Background: Fungal mass lesions in the central nervous system are, as a group, extremely rare. In this group cryptococcomas are the most common mass lesions seen. These cryptococcomas/mucinous pseudocysts are commonly only 3–10 mm in diameter and occur almost exclusively in the basal ganglia through contiguous spread from a basal meningitis through the Virchow-Robbin perivascular spaces. In rare cases a chronic granulomatous process may lead to formation of mass lesions that have a tumoral appearance. Case Description: A 19-year-old male presented to our Neurosurgical Unit with a 5-month history of progressive morning headaches. He also complained of progressive weakness of his R upper limb of 3 months’ duration. The patient was found to be human immunodeficiency virus negative with a CD4 count of 1763. The patient had no other medical problems. Examination revealed a monoplegia of his R upper limb. While being optimized for surgery, the patient demonstrated progression of his upper limb monoplegia despite preoperative steroid therapy aimed at decreasing the perilesional vasogenic edema. He was booked for emergency resection of 2 lobar mass lesions. Histopathology analysis revealed the 2 specimens had similar features. These specimens were representative of gliotic brain parenchyma involved by extensive cryptococcosis. Conclusions: Diagnosing the tumoral form of cryptococcosis in immunocompetent patients is a challenge. Primary and secondary brain tumors are usually the first hypotheses in these cases. Thorough preoperative investigation through cerebrospinal fluid sampling and detailed magnetic resonance imaging may lead to consideration of this diagnosis before the histopathologic analysis has been conducted.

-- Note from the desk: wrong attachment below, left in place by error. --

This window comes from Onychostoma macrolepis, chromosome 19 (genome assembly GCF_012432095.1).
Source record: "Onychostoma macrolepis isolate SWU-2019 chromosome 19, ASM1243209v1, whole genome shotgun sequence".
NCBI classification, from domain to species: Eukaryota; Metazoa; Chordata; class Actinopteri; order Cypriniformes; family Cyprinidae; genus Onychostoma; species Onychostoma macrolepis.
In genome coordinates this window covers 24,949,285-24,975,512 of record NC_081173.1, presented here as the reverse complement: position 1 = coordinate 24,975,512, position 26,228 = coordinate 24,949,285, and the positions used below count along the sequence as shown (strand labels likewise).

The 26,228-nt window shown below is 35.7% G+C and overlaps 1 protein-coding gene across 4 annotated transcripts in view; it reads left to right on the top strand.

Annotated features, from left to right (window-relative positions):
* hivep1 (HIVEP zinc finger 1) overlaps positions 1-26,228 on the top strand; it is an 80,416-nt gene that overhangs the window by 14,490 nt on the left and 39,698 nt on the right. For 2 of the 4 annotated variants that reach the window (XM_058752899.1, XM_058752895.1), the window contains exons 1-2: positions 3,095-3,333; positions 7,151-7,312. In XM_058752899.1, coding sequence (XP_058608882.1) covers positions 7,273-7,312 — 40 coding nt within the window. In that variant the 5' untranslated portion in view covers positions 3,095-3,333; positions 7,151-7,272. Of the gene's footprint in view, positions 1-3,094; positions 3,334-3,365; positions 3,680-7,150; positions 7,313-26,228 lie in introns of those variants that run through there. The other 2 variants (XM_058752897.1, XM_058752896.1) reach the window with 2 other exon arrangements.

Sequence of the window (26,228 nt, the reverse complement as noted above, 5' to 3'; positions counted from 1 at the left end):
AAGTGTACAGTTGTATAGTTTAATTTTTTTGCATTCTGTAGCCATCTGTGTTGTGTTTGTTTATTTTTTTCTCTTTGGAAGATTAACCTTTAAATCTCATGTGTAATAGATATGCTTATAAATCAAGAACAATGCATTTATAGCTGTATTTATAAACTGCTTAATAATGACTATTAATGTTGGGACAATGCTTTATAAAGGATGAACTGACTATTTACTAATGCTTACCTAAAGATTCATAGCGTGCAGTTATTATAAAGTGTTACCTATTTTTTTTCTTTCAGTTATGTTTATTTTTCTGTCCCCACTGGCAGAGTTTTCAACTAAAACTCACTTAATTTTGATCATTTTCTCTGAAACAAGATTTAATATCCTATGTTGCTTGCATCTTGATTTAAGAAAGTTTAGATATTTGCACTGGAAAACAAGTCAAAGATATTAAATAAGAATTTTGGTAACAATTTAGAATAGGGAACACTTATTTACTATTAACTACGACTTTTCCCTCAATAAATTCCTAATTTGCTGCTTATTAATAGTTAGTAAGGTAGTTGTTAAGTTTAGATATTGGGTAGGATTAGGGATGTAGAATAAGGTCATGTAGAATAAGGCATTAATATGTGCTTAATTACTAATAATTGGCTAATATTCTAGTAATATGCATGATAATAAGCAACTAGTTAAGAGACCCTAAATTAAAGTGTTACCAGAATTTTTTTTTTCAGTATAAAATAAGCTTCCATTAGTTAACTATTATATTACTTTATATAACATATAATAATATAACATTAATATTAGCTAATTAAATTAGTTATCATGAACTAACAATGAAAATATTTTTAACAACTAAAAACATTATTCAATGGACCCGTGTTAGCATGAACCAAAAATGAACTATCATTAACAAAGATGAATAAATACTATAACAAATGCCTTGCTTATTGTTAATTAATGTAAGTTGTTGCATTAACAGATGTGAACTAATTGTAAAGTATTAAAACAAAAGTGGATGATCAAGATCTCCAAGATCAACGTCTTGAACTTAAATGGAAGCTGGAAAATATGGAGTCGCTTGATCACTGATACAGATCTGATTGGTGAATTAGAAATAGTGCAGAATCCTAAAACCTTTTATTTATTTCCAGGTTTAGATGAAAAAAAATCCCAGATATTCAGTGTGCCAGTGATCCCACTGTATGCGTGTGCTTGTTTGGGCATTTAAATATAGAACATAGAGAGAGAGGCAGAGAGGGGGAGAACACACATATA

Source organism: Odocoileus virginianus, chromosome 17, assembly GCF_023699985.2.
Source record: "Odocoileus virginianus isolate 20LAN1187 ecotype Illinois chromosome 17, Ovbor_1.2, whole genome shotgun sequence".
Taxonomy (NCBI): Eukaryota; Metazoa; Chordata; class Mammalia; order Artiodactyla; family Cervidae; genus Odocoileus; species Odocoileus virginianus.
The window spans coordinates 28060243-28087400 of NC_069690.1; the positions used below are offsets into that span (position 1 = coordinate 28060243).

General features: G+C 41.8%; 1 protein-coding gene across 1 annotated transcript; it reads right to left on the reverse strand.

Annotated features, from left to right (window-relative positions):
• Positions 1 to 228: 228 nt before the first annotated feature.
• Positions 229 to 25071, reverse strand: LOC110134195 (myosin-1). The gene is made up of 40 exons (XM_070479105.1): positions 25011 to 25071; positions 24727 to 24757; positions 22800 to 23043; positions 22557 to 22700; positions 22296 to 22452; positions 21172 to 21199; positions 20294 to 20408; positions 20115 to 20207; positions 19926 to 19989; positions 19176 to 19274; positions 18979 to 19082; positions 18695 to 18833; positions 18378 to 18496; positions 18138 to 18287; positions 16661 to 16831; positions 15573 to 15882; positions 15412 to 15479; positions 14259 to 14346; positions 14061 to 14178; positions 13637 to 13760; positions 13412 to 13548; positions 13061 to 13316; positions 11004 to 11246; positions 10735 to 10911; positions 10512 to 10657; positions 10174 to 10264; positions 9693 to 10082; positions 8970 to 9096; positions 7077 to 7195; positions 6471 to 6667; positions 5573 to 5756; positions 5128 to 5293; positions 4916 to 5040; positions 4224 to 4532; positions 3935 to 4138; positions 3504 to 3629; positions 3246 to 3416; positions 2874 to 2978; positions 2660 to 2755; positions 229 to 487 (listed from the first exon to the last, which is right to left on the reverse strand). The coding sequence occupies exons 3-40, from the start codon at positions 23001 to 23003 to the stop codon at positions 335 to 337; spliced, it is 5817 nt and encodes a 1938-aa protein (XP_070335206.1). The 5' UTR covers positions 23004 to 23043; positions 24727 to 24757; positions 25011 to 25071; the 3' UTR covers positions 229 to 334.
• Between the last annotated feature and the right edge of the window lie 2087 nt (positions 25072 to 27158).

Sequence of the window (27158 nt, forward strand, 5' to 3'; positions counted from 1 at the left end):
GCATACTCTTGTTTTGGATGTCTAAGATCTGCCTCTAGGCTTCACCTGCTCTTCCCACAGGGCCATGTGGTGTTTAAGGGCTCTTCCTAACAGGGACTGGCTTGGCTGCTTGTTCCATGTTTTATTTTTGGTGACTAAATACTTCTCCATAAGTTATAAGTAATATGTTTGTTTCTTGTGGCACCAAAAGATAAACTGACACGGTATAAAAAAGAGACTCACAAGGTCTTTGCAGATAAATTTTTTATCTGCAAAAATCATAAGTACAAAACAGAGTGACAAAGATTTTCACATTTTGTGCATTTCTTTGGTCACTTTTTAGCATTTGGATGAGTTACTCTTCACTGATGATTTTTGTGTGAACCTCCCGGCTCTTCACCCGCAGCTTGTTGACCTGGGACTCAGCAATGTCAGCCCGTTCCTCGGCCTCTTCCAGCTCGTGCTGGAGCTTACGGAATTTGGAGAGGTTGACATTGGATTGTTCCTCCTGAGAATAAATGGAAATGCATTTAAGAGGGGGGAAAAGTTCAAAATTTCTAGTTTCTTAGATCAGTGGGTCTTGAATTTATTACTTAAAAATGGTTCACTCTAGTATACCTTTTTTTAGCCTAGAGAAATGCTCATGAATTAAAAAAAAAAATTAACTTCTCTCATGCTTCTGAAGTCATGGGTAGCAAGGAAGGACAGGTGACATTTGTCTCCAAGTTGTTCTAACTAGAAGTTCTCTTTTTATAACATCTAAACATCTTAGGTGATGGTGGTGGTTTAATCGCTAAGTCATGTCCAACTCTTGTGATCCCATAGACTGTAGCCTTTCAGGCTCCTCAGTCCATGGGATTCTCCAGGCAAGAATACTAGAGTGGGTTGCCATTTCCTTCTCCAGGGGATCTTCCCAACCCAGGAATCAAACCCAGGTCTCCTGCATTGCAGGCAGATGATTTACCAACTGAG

- Central nervous system